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The challenge

A climate change vulnerability and adaptation project

Wetlands are vulnerable to climate change, with shifts in rainfall, temperature, sea levels and extreme weather events impacting ecological outcomes. There is uncertainty associated with potential climate futures and environmental responses.

Ramsar Wetlands are internationally recognized ecosystems vital for biodiversity, water purification, flood control, and global environmental health. They support high biodiversity, including many rare and endangered species, and provide critical ecosystem services.

The impacts of climate change at Ramsar listed wetlands in the Murray-Darling Basin are likely to be exacerbated by existing modifications to hydrology and function of the sites and in the system. This makes anticipating the impact of climate change on these wetlands complex.

The Australian Government has invested $4.1 million to improve our understanding of how climate change is likely to affect Ramsar sites in the Murray–Darling Basin. Delivered via a partnership between Department of Climate Change, Energy, the Environment and Water (DCCEEW) and CSIRO, the project will develop methods for assessing vulnerability to climate change, adaptation pathways to navigate uncertain futures and a prioritisation framework to assist decision makers.


Black box (Eucalyptus largiflorens) community with wildflowers (Carpobrotus glaucescens) growing after recent rains at Riverland, South Australia (one of Ramsar project study sites). ©  CSIRO, Sophie Gilbey

Our response

Response to climate change: enhancing resilience at Ramsar sites

A site specific, values and evidence driven approach will be developed and implemented to deliver the project. This approach will integrate local knowledge and contemporary science to better understand the function of sites now and into the future. Each site will also be considered in the context of the larger system of waterways and wetlands.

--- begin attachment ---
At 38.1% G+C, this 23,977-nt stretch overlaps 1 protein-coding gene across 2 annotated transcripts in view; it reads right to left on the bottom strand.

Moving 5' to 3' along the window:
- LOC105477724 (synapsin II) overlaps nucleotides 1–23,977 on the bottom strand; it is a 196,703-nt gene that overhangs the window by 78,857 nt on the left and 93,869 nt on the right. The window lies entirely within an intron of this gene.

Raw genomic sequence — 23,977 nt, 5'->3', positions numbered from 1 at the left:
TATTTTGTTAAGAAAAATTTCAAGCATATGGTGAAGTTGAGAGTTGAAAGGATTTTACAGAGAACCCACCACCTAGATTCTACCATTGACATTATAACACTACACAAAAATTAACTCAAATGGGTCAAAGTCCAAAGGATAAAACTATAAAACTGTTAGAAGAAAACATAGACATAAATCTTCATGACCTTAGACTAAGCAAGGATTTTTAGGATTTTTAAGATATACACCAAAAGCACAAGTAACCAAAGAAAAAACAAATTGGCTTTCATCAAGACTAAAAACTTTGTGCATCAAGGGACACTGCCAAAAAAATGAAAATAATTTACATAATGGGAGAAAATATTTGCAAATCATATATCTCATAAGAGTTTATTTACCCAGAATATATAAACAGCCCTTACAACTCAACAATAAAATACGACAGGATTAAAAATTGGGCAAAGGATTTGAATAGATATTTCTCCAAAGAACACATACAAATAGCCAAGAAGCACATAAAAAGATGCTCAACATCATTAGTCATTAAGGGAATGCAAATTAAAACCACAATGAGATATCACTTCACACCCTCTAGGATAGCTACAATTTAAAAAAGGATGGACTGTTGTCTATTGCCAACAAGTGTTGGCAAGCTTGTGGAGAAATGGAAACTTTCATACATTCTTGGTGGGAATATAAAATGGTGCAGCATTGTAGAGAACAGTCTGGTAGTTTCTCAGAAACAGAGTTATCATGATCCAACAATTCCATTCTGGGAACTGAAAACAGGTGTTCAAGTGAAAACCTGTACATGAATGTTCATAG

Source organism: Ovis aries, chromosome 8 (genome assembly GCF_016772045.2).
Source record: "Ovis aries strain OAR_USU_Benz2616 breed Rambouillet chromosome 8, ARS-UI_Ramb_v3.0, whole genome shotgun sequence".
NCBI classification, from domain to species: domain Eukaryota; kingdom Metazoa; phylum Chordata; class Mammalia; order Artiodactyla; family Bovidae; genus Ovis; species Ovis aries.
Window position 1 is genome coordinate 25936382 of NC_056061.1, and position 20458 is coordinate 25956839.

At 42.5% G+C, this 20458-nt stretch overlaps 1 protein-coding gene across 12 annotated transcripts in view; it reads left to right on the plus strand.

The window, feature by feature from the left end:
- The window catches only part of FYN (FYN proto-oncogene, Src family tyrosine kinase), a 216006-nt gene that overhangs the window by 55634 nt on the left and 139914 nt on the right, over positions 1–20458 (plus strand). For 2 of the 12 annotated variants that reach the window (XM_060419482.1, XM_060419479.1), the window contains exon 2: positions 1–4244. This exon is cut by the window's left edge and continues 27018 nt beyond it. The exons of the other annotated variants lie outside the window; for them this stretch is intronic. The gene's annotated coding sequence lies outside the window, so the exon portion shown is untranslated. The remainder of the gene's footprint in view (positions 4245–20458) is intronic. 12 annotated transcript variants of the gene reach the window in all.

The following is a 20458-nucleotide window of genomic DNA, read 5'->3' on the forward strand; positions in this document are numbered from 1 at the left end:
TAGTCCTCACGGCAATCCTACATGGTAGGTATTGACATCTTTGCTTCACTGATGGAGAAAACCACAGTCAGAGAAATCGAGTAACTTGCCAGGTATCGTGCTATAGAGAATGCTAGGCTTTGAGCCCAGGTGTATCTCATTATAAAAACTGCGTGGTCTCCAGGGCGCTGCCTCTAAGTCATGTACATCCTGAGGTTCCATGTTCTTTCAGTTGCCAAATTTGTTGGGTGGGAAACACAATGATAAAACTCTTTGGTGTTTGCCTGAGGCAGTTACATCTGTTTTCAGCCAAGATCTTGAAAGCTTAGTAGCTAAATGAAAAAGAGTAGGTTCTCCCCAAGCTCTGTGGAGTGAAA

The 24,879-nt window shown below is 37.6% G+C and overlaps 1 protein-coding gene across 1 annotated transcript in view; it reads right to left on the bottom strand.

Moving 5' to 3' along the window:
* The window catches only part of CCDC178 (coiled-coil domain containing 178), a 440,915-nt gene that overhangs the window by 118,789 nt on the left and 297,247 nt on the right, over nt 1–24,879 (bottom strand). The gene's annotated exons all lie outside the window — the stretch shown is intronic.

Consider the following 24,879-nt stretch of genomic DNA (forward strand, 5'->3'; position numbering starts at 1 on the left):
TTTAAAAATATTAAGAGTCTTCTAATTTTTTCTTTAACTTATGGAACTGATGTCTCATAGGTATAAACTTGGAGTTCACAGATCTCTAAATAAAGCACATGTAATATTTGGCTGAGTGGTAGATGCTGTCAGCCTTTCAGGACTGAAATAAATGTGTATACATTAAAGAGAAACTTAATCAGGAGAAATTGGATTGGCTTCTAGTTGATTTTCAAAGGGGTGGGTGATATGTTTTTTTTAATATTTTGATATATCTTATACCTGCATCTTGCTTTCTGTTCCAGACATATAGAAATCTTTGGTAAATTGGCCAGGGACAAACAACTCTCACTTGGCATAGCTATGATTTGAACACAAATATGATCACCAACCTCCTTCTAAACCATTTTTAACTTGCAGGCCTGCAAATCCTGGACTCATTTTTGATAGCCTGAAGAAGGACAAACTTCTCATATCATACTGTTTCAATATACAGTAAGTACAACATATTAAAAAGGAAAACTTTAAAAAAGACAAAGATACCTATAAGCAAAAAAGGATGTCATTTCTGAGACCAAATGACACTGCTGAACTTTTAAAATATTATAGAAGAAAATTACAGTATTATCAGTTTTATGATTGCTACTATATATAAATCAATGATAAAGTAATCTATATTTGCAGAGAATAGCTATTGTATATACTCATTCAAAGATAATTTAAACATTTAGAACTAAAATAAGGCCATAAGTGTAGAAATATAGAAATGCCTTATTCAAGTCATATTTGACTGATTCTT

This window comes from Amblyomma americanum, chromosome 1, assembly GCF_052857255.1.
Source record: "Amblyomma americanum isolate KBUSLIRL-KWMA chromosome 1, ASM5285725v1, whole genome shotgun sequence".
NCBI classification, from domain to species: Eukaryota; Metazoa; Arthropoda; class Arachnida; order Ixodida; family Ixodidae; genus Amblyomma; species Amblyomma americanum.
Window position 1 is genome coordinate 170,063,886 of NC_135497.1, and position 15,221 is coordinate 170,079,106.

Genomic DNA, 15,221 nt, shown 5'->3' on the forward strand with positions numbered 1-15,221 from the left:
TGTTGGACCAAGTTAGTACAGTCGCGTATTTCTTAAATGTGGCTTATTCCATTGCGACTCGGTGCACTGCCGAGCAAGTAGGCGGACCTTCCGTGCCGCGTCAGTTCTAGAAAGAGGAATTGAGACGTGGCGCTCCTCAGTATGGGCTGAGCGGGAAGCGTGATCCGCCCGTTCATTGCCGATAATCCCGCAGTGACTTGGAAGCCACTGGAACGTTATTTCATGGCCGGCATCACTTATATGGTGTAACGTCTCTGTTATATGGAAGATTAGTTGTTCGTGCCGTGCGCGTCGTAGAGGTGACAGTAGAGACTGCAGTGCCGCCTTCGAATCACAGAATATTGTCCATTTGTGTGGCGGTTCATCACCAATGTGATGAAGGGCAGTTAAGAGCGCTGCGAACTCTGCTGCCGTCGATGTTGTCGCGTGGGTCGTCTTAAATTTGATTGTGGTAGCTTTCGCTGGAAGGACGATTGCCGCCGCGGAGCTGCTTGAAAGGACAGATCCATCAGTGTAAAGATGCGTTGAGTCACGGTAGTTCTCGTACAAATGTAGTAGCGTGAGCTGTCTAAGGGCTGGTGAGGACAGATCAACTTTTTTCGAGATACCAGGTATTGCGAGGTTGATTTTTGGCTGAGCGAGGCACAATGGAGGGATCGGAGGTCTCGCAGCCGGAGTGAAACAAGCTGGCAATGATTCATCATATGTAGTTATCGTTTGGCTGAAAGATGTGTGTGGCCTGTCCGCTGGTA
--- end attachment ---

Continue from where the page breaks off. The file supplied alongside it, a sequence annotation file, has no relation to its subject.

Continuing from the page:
The Barmah-Millewa Forest. Australia’s largest red gum forest pictured in flood. Image by Gavin Rees.

The project will focus on 3 study sites: Riverland, Barmah Forest and Macquarie Marshes Ramsar sites.

The key objectives of the project are to:

  1. Assess the ecological vulnerability of study sites to climate change
  2. Deliver a climate change adaptation roadmap for each wetland
  3. Develop a decision-making framework for prioritising management actions for improving resilience and facilitating adaptation.

Stakeholder engagement is a key component of this project. The project will engage with stakeholders via three facilitated workshops at each site to gather and refine local knowledge and data. Stakeholders will have the opportunity to engage in the project at different levels to suit their capacity. 

The workshops will:

  • build stakeholder awareness of climate change vulnerability at each site
  • build stakeholder capacity to address climate risks and climate adaptation issues
  • facilitate the merging of different data sources
  • build consensus on climate impacts.

The results

Expected outcomes of the Ramsar vulnerability project for Murray-Darling Basin Ramsar sites

The project aims to culminate in a new understanding of climate vulnerability and actionable adaptation strategies for three Murray-Darling Basin Ramsar sites.

This will be achieved through conducting thorough vulnerability assessments, engaging stakeholders through a series of workshops, and finalizing adaptation pathways.

The envisioned impact includes enhanced ecosystem resilience, informed management practices, and the establishment of a community of practice for climate adaptation across the Basin.

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